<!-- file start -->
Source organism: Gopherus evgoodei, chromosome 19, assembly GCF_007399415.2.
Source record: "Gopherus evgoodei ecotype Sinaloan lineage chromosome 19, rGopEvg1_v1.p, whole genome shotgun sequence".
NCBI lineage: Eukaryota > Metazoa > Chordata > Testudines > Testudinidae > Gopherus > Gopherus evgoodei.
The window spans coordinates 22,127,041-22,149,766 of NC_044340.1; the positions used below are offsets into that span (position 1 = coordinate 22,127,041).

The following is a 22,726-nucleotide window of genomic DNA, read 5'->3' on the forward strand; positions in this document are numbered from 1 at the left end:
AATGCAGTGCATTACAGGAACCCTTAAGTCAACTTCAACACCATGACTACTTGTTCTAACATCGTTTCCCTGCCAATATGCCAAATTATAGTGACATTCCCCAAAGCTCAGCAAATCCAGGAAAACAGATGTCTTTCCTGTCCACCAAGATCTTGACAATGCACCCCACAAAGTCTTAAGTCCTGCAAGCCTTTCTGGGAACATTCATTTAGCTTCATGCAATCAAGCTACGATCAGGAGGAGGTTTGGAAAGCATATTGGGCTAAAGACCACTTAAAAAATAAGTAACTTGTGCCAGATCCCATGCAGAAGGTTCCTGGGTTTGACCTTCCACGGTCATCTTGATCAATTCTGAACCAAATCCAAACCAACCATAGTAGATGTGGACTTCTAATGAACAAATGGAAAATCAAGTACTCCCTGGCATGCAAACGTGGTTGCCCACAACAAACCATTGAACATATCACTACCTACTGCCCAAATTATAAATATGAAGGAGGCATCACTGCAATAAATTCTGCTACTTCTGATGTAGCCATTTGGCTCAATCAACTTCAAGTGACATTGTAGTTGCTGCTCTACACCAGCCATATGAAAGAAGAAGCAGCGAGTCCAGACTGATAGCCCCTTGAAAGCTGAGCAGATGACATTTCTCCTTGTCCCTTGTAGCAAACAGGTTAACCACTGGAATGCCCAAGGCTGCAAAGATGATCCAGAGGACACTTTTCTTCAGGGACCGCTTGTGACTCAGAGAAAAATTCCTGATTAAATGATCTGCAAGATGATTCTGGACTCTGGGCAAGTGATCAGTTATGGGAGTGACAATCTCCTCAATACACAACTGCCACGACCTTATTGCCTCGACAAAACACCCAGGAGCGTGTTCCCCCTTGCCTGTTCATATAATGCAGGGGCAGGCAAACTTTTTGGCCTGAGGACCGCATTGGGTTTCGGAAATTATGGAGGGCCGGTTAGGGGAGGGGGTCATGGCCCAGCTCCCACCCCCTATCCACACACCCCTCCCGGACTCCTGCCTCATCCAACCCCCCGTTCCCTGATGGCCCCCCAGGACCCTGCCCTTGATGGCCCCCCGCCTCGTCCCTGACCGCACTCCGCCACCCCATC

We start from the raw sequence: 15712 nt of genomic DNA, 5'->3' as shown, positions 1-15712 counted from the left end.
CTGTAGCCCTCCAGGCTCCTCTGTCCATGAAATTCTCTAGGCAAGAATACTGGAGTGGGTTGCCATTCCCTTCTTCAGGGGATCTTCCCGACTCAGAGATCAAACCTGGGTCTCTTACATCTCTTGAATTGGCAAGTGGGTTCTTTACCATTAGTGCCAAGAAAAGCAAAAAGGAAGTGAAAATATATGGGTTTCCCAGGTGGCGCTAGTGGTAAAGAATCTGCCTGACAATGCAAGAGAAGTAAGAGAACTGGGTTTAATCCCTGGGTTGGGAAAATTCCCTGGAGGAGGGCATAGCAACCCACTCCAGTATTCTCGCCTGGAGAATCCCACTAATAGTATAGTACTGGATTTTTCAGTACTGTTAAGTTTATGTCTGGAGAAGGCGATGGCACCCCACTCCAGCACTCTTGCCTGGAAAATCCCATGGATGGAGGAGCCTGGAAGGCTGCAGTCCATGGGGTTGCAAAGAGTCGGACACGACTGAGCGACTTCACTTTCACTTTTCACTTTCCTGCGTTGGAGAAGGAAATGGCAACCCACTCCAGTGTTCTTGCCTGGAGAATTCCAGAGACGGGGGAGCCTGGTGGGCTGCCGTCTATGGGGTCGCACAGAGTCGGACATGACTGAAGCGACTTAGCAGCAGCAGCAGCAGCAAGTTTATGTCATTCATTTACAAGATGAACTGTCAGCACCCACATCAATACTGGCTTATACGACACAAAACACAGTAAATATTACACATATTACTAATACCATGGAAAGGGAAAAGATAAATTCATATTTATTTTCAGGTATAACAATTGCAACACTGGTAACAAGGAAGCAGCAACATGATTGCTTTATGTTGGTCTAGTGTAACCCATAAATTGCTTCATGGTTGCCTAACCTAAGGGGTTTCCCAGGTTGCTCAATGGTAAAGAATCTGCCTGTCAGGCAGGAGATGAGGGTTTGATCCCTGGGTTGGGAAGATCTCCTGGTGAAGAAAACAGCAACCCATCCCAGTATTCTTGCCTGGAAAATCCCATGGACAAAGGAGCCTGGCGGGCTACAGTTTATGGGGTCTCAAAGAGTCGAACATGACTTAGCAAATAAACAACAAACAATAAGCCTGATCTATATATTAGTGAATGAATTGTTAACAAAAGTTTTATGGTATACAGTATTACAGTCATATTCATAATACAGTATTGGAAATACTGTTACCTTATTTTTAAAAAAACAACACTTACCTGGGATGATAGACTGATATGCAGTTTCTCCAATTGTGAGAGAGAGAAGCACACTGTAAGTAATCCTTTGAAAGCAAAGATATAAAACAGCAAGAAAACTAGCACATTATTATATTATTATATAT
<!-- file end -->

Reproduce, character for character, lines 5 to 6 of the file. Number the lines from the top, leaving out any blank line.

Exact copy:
The following is a 22,726-nucleotide window of genomic DNA, read 5'->3' on the forward strand; positions in this document are numbered from 1 at the left end:
AATGCAGTGCATTACAGGAACCCTTAAGTCAACTTCAACACCATGACTACTTGTTCTAACATCGTTTCCCTGCCAATATGCCAAATTATAGTGACATTCCCCAAAGCTCAGCAAATCCAGGAAAACAGATGTCTTTCCTGTCCACCAAGATCTTGACAATGCACCCCACAAAGTCTTAAGTCCTGCAAGCCTTTCTGGGAACATTCATTTAGCTTCATGCAATCAAGCTACGATCAGGAGGAGGTTTGGAAAGCATATTGGGCTAAAGACCACTTAAAAAATAAGTAACTTGTGCCAGATCCCATGCAGAAGGTTCCTGGGTTTGACCTTCCACGGTCATCTTGATCAATTCTGAACCAAATCCAAACCAACCATAGTAGATGTGGACTTCTAATGAACAAATGGAAAATCAAGTACTCCCTGGCATGCAAACGTGGTTGCCCACAACAAACCATTGAACATATCACTACCTACTGCCCAAATTATAAATATGAAGGAGGCATCACTGCAATAAATTCTGCTACTTCTGATGTAGCCATTTGGCTCAATCAACTTCAAGTGACATTGTAGTTGCTGCTCTACACCAGCCATATGAAAGAAGAAGCAGCGAGTCCAGACTGATAGCCCCTTGAAAGCTGAGCAGATGACATTTCTCCTTGTCCCTTGTAGCAAACAGGTTAACCACTGGAATGCCCAAGGCTGCAAAGATGATCCAGAGGACACTTTTCTTCAGGGACCGCTTGTGACTCAGAGAAAAATTCCTGATTAAATGATCTGCAAGATGATTCTGGACTCTGGGCAAGTGATCAGTTATGGGAGTGACAATCTCCTCAATACACAACTGCCACGACCTTATTGCCTCGACAAAACACCCAGGAGCGTGTTCCCCCTTGCCTGTTCATATAATGCAGGGGCAGGCAAACTTTTTGGCCTGAGGACCGCATTGGGTTTCGGAAATTATGGAGGGCCGGTTAGGGGAGGGGGTCATGGCCCAGCTCCCACCCCCTATCCACACACCCCTCCCGGACTCCTGCCTCATCCAACCCCCCGTTCCCTGATGGCCCCCCAGGACCCTGCCCTTGATGGCCCCCCGCCTCGTCCCTGACCGCACTCCGCCACCCCATC